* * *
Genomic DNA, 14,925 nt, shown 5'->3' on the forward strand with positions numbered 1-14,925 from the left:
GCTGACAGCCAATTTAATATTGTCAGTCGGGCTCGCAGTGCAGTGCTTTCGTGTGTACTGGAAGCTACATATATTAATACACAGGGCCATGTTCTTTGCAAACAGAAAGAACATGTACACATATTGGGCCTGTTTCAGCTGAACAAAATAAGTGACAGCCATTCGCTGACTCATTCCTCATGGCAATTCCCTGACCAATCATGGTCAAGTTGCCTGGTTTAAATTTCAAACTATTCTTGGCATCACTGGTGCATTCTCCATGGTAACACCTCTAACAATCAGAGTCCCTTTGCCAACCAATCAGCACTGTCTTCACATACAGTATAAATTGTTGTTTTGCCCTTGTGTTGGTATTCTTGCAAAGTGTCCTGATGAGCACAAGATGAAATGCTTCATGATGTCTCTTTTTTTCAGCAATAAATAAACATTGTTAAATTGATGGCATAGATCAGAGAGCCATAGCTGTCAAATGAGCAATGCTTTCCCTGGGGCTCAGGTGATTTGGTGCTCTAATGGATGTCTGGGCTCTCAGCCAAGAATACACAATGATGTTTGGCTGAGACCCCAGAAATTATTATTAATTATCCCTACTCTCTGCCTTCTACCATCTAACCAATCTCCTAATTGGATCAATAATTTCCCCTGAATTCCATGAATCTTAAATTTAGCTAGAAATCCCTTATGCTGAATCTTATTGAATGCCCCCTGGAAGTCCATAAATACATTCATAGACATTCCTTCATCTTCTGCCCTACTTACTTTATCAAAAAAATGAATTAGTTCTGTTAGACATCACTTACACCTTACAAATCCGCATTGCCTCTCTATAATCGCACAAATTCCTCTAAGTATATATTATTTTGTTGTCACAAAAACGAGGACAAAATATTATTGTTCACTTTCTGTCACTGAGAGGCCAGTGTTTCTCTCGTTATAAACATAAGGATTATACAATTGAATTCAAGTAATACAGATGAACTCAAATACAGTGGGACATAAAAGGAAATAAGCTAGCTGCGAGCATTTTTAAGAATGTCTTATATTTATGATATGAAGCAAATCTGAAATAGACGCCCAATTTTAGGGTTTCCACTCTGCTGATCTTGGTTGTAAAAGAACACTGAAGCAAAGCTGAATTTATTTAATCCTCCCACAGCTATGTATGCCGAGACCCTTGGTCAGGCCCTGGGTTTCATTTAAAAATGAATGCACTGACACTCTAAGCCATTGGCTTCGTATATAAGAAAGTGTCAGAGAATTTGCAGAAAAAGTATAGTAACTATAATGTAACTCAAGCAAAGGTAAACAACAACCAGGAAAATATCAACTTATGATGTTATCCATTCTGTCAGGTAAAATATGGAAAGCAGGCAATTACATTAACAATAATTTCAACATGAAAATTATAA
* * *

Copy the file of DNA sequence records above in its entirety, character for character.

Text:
Genomic DNA, 14,925 nt, shown 5'->3' on the forward strand with positions numbered 1-14,925 from the left:
GCTGACAGCCAATTTAATATTGTCAGTCGGGCTCGCAGTGCAGTGCTTTCGTGTGTACTGGAAGCTACATATATTAATACACAGGGCCATGTTCTTTGCAAACAGAAAGAACATGTACACATATTGGGCCTGTTTCAGCTGAACAAAATAAGTGACAGCCATTCGCTGACTCATTCCTCATGGCAATTCCCTGACCAATCATGGTCAAGTTGCCTGGTTTAAATTTCAAACTATTCTTGGCATCACTGGTGCATTCTCCATGGTAACACCTCTAACAATCAGAGTCCCTTTGCCAACCAATCAGCACTGTCTTCACATACAGTATAAATTGTTGTTTTGCCCTTGTGTTGGTATTCTTGCAAAGTGTCCTGATGAGCACAAGATGAAATGCTTCATGATGTCTCTTTTTTTCAGCAATAAATAAACATTGTTAAATTGATGGCATAGATCAGAGAGCCATAGCTGTCAAATGAGCAATGCTTTCCCTGGGGCTCAGGTGATTTGGTGCTCTAATGGATGTCTGGGCTCTCAGCCAAGAATACACAATGATGTTTGGCTGAGACCCCAGAAATTATTATTAATTATCCCTACTCTCTGCCTTCTACCATCTAACCAATCTCCTAATTGGATCAATAATTTCCCCTGAATTCCATGAATCTTAAATTTAGCTAGAAATCCCTTATGCTGAATCTTATTGAATGCCCCCTGGAAGTCCATAAATACATTCATAGACATTCCTTCATCTTCTGCCCTACTTACTTTATCAAAAAAATGAATTAGTTCTGTTAGACATCACTTACACCTTACAAATCCGCATTGCCTCTCTATAATCGCACAAATTCCTCTAAGTATATATTATTTTGTTGTCACAAAAACGAGGACAAAATATTATTGTTCACTTTCTGTCACTGAGAGGCCAGTGTTTCTCTCGTTATAAACATAAGGATTATACAATTGAATTCAAGTAATACAGATGAACTCAAATACAGTGGGACATAAAAGGAAATAAGCTAGCTGCGAGCATTTTTAAGAATGTCTTATATTTATGATATGAAGCAAATCTGAAATAGACGCCCAATTTTAGGGTTTCCACTCTGCTGATCTTGGTTGTAAAAGAACACTGAAGCAAAGCTGAATTTATTTAATCCTCCCACAGCTATGTATGCCGAGACCCTTGGTCAGGCCCTGGGTTTCATTTAAAAATGAATGCACTGACACTCTAAGCCATTGGCTTCGTATATAAGAAAGTGTCAGAGAATTTGCAGAAAAAGTATAGTAACTATAATGTAACTCAAGCAAAGGTAAACAACAACCAGGAAAATATCAACTTATGATGTTATCCATTCTGTCAGGTAAAATATGGAAAGCAGGCAATTACATTAACAATAATTTCAACATGAAAATTATAA